(ps)  Linda is hoping the exhibition will develop wings and fly throughout Mexico and eventually to the USA.  If you have contacts in the museum world who might be interested in hosting this exhibition, please be sure to contact Linda.

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Since its creation in 1958, the Baile Flor de Piña (aka, the Pineapple Dance) has been bringing audiences to their feet at the Guelaguetza every July.  The energy and choreography is a cross between the Rockettes and Busby Berkeley, but the costumes are pure Oaxaca — the Mazateca and Chinanteca huipiles are a showcase of color, design, weaving, and embroidery from the Papaloapan region.

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Flor de Piña, La Guelaguetza – July 2015

The Mazatec and Chinantec peoples are 2 of the 16 indigenous groups living in the state of Oaxaca.  For those who are as captivated by their textiles as I am, the Museo Estatal de Arte Popular Oaxaca (MEAPO) in San Bartolo Coyotepec currently has a fabulous exhibition, La Piel de Mi Raza, which features more than 55 Chinanteco and Mazateco textiles from the Papaloapan — some over 200 years old.

Mazateca huipiles are recognized by their hand-embroidered bird and flower motifs.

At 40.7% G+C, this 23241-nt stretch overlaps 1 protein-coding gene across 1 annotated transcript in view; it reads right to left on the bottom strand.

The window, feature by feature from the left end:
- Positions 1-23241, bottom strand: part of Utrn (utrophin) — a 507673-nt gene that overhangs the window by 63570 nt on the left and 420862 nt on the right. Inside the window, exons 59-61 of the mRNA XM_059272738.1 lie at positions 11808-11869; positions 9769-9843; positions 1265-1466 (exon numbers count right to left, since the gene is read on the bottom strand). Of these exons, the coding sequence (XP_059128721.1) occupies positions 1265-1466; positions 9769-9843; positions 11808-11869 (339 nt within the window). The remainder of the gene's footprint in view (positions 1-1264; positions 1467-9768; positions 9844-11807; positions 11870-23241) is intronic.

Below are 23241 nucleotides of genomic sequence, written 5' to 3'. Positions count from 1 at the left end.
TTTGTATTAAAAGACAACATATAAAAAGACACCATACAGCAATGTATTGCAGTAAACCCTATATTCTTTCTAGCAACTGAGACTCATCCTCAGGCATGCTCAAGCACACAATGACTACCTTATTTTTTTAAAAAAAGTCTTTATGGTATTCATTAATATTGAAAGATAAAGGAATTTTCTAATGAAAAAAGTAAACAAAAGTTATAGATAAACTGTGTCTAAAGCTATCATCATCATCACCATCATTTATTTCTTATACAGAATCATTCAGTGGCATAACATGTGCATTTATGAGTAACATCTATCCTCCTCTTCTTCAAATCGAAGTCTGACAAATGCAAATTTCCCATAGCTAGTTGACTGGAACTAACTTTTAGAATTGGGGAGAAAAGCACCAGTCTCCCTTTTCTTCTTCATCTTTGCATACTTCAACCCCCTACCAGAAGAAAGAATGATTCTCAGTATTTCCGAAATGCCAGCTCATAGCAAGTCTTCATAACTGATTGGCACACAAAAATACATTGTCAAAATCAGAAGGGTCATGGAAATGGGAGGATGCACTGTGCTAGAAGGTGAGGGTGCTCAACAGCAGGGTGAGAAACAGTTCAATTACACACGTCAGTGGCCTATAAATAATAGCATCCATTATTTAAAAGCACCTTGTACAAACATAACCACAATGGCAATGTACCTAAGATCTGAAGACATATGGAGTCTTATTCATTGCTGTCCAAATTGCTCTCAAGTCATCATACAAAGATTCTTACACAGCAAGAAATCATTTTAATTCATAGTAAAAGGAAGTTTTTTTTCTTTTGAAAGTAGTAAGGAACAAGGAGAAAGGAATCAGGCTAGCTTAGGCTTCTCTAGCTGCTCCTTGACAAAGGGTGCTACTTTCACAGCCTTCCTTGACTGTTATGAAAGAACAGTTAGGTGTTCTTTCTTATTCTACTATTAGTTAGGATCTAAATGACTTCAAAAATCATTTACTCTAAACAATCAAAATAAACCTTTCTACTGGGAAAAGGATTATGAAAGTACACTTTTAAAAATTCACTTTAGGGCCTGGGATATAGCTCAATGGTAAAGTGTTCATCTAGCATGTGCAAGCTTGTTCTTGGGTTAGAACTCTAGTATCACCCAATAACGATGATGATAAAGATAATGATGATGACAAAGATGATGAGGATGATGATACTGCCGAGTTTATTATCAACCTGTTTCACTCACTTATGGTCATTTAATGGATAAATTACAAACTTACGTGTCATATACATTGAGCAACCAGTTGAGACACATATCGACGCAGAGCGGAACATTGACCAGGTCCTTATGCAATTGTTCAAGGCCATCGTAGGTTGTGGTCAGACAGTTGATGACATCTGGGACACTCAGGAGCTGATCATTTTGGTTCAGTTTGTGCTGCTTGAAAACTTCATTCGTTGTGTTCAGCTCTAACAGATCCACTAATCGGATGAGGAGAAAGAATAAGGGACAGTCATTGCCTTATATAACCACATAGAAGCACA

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Mazateca huipiles

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“Everyday” Mazateca huipil from San Miguel Soyaltepec

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“Dressy” Mazateca huipil from San Felipe Jalapa de Díaz

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“Everyday” Mazateca huipil from San Miguel Soyaltepec

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Antique Mazateca huipil from San Pedro Ixcatlán

The Chinanteca huipiles are woven on backstrap looms with the bird, tree, Quetzalcoatl, and geometric designs embroidered or brocade woven into the piece.

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Chinanteca huipiles

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“Dressy” Chinanteca huipil from San Juan Bautista Valle Nacional

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Antique Chinanteca huipil from San Felipe Usila

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“Dressy” Chinanteca huipil from San Felipe Usila

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Antique Chinanteca huipil from San Felipe Usila

The exhibition is located in the upstairs gallery of MEAPO and runs until November 10, 2017.  By the way, if you haven’t been to the Museo recently, you are in for a surprise — the first floor has been divided into several galleries, allowing for multiple exhibits and providing for a more intimate experience.

And, for the fascinating and controversial background of the Flor de Piña, read Stephanie Schneiderman’s article, Baile Flor de Piña & Guelaguetza: Cultural Preservation.